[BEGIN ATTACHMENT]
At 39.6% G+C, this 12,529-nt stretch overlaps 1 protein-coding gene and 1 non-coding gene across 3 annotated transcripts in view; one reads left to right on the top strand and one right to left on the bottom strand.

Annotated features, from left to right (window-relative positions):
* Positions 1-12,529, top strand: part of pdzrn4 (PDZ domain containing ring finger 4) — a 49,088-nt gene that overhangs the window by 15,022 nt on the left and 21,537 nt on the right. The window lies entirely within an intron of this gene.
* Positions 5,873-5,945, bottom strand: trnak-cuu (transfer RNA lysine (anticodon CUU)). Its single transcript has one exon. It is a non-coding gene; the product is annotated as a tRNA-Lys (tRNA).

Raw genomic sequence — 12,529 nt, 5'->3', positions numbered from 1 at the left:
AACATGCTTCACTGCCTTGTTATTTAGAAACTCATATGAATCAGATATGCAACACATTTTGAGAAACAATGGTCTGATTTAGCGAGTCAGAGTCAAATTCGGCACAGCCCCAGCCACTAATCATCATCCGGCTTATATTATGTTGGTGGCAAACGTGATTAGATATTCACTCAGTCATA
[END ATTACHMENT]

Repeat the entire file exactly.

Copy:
At 39.6% G+C, this 12,529-nt stretch overlaps 1 protein-coding gene and 1 non-coding gene across 3 annotated transcripts in view; one reads left to right on the top strand and one right to left on the bottom strand.

Annotated features, from left to right (window-relative positions):
* Positions 1-12,529, top strand: part of pdzrn4 (PDZ domain containing ring finger 4) — a 49,088-nt gene that overhangs the window by 15,022 nt on the left and 21,537 nt on the right. The window lies entirely within an intron of this gene.
* Positions 5,873-5,945, bottom strand: trnak-cuu (transfer RNA lysine (anticodon CUU)). Its single transcript has one exon. It is a non-coding gene; the product is annotated as a tRNA-Lys (tRNA).

Raw genomic sequence — 12,529 nt, 5'->3', positions numbered from 1 at the left:
AACATGCTTCACTGCCTTGTTATTTAGAAACTCATATGAATCAGATATGCAACACATTTTGAGAAACAATGGTCTGATTTAGCGAGTCAGAGTCAAATTCGGCACAGCCCCAGCCACTAATCATCATCCGGCTTATATTATGTTGGTGGCAAACGTGATTAGATATTCACTCAGTCATA